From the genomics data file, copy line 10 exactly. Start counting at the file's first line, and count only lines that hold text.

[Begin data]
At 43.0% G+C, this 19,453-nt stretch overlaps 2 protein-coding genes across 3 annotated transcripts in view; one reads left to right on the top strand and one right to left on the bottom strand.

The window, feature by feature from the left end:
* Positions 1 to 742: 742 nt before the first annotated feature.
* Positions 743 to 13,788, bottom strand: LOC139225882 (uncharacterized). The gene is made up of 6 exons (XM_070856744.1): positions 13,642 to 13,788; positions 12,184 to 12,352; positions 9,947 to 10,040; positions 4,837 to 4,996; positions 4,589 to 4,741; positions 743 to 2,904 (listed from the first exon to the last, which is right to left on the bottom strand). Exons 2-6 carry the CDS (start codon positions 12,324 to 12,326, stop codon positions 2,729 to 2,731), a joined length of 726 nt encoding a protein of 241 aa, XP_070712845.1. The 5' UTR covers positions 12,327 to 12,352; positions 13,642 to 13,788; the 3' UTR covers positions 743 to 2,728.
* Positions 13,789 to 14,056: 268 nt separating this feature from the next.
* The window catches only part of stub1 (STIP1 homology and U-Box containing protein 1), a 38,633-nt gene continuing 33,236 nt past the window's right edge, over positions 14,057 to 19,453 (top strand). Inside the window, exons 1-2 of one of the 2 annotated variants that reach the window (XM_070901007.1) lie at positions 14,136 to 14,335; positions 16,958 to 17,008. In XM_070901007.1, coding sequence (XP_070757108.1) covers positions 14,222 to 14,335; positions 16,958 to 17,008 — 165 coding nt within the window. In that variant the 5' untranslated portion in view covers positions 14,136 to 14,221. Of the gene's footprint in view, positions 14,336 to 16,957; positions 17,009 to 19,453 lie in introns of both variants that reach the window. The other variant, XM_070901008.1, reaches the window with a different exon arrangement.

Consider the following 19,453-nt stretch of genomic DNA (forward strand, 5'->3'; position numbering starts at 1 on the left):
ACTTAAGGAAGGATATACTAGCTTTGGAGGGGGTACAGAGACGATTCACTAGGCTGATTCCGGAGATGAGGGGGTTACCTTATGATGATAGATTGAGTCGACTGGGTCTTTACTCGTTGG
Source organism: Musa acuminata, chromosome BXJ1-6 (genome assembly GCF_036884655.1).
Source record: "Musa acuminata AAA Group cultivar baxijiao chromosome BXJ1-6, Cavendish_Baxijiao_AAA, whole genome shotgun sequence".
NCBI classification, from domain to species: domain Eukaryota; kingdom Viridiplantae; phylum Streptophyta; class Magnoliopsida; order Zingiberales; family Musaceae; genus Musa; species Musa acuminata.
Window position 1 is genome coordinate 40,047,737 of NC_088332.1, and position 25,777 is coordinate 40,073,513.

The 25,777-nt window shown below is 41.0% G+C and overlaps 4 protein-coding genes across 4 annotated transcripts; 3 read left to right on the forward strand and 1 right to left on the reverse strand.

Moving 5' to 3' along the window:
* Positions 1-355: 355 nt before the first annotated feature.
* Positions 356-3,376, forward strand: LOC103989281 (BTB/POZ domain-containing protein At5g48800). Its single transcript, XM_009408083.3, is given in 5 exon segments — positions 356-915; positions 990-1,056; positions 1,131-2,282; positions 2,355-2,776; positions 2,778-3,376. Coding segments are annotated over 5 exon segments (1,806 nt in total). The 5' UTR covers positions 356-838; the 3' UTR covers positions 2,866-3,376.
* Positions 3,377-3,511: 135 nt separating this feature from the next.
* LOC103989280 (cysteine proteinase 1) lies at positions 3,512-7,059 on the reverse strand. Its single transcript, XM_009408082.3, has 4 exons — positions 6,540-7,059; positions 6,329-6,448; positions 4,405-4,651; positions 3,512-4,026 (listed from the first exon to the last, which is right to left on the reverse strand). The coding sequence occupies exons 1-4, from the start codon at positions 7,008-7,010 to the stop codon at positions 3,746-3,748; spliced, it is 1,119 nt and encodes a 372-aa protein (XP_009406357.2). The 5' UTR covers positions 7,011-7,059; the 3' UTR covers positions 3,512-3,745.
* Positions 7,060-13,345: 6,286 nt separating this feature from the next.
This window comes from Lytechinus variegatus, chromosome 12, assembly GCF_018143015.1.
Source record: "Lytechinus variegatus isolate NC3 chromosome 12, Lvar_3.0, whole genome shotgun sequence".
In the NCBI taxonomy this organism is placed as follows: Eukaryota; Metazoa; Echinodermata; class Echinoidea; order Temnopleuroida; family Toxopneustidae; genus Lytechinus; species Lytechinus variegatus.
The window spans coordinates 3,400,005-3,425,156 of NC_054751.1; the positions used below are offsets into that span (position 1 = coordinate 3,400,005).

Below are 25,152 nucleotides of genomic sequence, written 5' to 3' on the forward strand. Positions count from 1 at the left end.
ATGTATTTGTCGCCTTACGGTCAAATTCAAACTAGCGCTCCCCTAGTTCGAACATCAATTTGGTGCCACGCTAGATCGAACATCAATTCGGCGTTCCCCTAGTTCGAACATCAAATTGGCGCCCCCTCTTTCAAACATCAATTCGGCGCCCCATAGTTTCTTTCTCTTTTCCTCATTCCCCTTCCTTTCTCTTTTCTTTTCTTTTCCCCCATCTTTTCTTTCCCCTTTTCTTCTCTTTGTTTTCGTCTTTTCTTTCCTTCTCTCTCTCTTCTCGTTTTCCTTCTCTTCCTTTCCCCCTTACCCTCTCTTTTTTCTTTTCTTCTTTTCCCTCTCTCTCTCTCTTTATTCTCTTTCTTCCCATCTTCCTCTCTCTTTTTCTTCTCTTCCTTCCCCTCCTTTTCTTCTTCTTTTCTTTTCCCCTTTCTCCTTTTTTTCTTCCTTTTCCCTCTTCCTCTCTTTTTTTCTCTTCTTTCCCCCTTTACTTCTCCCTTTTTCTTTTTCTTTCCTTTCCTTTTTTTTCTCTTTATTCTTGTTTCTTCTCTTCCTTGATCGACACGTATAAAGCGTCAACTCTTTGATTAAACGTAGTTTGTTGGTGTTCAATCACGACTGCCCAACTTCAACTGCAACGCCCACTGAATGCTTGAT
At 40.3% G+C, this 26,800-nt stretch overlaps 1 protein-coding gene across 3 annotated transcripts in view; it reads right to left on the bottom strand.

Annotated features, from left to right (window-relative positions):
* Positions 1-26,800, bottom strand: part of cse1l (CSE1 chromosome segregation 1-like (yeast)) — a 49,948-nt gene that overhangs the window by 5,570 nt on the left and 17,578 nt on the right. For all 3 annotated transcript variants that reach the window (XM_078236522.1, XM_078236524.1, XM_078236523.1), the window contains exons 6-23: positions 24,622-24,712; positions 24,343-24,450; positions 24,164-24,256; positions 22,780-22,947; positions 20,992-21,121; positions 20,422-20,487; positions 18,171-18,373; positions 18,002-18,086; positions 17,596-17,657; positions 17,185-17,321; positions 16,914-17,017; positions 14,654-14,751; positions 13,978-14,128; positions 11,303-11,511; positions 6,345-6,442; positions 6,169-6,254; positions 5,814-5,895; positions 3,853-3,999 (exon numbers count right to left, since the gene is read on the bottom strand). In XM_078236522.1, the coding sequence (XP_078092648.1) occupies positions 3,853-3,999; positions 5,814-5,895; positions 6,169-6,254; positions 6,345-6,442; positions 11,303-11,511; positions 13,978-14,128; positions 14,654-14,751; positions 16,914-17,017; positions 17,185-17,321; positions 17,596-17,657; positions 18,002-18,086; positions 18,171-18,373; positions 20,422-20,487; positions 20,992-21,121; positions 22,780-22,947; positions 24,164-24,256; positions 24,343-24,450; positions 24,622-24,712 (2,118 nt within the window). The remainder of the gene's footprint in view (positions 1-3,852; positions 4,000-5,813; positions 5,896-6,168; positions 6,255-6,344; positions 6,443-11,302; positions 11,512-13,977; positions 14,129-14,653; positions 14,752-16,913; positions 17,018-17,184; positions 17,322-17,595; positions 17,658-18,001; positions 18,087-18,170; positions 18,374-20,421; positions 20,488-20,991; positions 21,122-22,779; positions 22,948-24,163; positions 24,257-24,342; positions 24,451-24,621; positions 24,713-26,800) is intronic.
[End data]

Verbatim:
Source record: "Musa acuminata AAA Group cultivar baxijiao chromosome BXJ1-6, Cavendish_Baxijiao_AAA, whole genome shotgun sequence".